Sunday, October 08, 2017

World Bank: India's learning level worse than Uganda, Nepal, Iraq, 80% class 2 children can't read a word, subtract


By Our Representative
In what could be the eye-opener for India’s top education policy makers, a World Bank flagship report on education has expressed serious concern over the fact that India lags behind such “backward” countries such as Ghana, Uganda, Zambia, Kenya, Tanzania, Liberia, Yemen, Nepal, Morocco, Iraq and Nicaragua in learning skills at the primary school level.
The report finds that more than 80 per cent of Grade 2 students in India “could not read a single word of a short text”, nor could they “perform two-digit subtraction.” Titled “World Development Report 2018: Learning to Realize Education’s Promise”, and released this September, the report finds that things fail to improve even later:
“In rural India, just under three-quarters of students in grade 3 could not solve a two-digit subtraction such as 46 – 17, and by grade 5 half could still not do so”, it says.
“In rural India in 2016, only half of grade 5 students could fluently read text at the level of the grade 2 curriculum, which included sentences (in the local language) such as ‘It was the month of rains’ and ‘There were black clouds in the sky’”, insisting, “These severe shortfalls constitute a learning crisis.”
“Students often learn little from year to year, but early learning deficits are magnified over time”, the 240-page report underlines, adding, “Students who stay in school should be rewarded with steady progress in learning, whatever disadvantages they have in the beginning”, and yet, in India low-performing students in grade 5 were found “no more likely to answer a grade 1 question correctly than those in grade 2.”
“Even the average student in grade 5 had about a 50 percent chance of answering a grade 1 question correctly – compared with about 40 percent in grade 2”, the report says, adding, even in the capital, New Delhi, “The average grade 6 student performed at a grade 3 level in math. Even by grade 9, the average student had reached less than a grade 5 level, and the gap between the better and worse performers grew over time.”
Pointing out that “in rural India in 2016, less than 28 percent of students in grade 3 could master double-digit subtraction”, the report says, one reason for poor learning level is, “The curriculum has been designed for the elite. Teachers and textbooks focus on advanced topics that are of little use in helping struggling students. These students then fall even further behind – eventually so far that no learning whatsoever takes place.”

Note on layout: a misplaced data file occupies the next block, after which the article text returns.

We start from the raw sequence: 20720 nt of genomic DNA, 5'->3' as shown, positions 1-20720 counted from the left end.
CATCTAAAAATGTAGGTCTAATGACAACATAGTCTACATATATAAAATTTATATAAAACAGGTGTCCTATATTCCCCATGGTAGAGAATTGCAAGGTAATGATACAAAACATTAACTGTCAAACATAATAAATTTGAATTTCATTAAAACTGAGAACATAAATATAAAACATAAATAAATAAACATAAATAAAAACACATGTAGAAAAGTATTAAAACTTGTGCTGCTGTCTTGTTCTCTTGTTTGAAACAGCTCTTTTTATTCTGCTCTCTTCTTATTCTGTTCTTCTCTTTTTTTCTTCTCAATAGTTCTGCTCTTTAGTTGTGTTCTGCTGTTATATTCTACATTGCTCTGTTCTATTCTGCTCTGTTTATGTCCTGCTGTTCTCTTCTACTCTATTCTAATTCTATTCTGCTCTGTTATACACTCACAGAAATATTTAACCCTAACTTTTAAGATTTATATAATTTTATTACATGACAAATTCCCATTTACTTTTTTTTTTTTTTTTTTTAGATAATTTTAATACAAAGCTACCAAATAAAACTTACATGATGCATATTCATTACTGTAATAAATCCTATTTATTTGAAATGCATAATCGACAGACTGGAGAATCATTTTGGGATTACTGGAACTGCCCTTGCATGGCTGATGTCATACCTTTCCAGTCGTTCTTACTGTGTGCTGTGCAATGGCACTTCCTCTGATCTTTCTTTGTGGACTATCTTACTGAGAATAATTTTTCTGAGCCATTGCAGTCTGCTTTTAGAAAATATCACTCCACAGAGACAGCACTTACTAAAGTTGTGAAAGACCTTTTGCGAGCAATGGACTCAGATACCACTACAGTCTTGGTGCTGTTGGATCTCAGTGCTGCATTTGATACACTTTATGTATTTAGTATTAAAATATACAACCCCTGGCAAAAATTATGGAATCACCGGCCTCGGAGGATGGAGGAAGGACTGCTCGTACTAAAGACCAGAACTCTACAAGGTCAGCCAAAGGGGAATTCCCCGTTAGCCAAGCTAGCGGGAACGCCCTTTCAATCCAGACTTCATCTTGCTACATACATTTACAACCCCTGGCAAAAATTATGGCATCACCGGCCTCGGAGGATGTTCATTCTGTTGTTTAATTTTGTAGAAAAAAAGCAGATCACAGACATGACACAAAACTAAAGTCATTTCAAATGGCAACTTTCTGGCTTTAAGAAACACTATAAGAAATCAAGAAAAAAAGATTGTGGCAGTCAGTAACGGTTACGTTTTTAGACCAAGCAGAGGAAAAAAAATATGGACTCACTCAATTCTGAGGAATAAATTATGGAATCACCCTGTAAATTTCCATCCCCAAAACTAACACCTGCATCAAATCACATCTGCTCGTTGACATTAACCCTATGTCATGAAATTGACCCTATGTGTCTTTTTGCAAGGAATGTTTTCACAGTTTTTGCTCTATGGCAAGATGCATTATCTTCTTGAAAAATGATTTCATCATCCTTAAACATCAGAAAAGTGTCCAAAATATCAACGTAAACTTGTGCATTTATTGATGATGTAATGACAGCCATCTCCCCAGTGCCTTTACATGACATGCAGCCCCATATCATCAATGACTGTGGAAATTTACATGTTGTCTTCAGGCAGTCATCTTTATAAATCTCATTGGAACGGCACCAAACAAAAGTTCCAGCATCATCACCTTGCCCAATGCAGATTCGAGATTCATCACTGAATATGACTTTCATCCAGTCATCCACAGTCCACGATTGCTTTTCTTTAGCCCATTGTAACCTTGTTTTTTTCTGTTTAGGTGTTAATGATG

Suggesting that teacher indifference could be another reason, the report says, “In India, excess teacher absenteeism in the public sector is estimated to cost US$1.5 billion a year.” It adds, “If teacher accountability systems were more strongly aligned with learning, teacher attendance would improve, allowing the system to achieve higher levels of learning at the same cost.”

Unhealthy politics intensified misalignment of education 

While the report primarily deals with school learning, it also gives the example of how “unhealthy politics can intensify misalignments in education systems”, giving the example of Vyapam scam of Madhya Pradesh.
The scam into the entrance tests by government-run professional examination board in Madhya Pradesh for admission into courses such as medicine and for recruitment into state government jobs such as the police came to light in 2013, the report asserts.
It recalls, an independent probe “exposed a potential multibillion-dollar scheme in which senior politicians and government officials had allegedly set up a system allowing unqualified candidates to pay bribes, often to middlemen, to receive high rankings in entrance tests.”

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